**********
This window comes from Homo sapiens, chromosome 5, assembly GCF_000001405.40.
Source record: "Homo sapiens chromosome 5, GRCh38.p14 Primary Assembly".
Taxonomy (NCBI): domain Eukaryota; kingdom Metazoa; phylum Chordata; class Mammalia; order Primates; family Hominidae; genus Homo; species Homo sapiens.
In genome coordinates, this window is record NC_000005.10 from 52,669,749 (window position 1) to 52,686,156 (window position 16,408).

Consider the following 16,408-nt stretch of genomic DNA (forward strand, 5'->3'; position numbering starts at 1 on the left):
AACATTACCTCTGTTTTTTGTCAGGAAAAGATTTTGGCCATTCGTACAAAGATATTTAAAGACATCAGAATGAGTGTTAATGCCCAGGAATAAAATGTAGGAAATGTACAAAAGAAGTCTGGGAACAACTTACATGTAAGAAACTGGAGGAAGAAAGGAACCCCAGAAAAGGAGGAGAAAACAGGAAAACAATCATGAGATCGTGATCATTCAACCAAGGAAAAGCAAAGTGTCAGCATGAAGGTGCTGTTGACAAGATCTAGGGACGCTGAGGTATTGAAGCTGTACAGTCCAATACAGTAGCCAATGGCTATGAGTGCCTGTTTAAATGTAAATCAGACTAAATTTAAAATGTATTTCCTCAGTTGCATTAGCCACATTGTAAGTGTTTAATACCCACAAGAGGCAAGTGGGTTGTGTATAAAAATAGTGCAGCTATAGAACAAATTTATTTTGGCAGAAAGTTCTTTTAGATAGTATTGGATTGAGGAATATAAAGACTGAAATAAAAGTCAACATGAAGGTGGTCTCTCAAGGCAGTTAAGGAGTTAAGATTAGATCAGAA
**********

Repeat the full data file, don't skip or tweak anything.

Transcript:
This window comes from Homo sapiens, chromosome 5, assembly GCF_000001405.40.
Source record: "Homo sapiens chromosome 5, GRCh38.p14 Primary Assembly".
Taxonomy (NCBI): domain Eukaryota; kingdom Metazoa; phylum Chordata; class Mammalia; order Primates; family Hominidae; genus Homo; species Homo sapiens.
In genome coordinates, this window is record NC_000005.10 from 52,669,749 (window position 1) to 52,686,156 (window position 16,408).

Consider the following 16,408-nt stretch of genomic DNA (forward strand, 5'->3'; position numbering starts at 1 on the left):
AACATTACCTCTGTTTTTTGTCAGGAAAAGATTTTGGCCATTCGTACAAAGATATTTAAAGACATCAGAATGAGTGTTAATGCCCAGGAATAAAATGTAGGAAATGTACAAAAGAAGTCTGGGAACAACTTACATGTAAGAAACTGGAGGAAGAAAGGAACCCCAGAAAAGGAGGAGAAAACAGGAAAACAATCATGAGATCGTGATCATTCAACCAAGGAAAAGCAAAGTGTCAGCATGAAGGTGCTGTTGACAAGATCTAGGGACGCTGAGGTATTGAAGCTGTACAGTCCAATACAGTAGCCAATGGCTATGAGTGCCTGTTTAAATGTAAATCAGACTAAATTTAAAATGTATTTCCTCAGTTGCATTAGCCACATTGTAAGTGTTTAATACCCACAAGAGGCAAGTGGGTTGTGTATAAAAATAGTGCAGCTATAGAACAAATTTATTTTGGCAGAAAGTTCTTTTAGATAGTATTGGATTGAGGAATATAAAGACTGAAATAAAAGTCAACATGAAGGTGGTCTCTCAAGGCAGTTAAGGAGTTAAGATTAGATCAGAA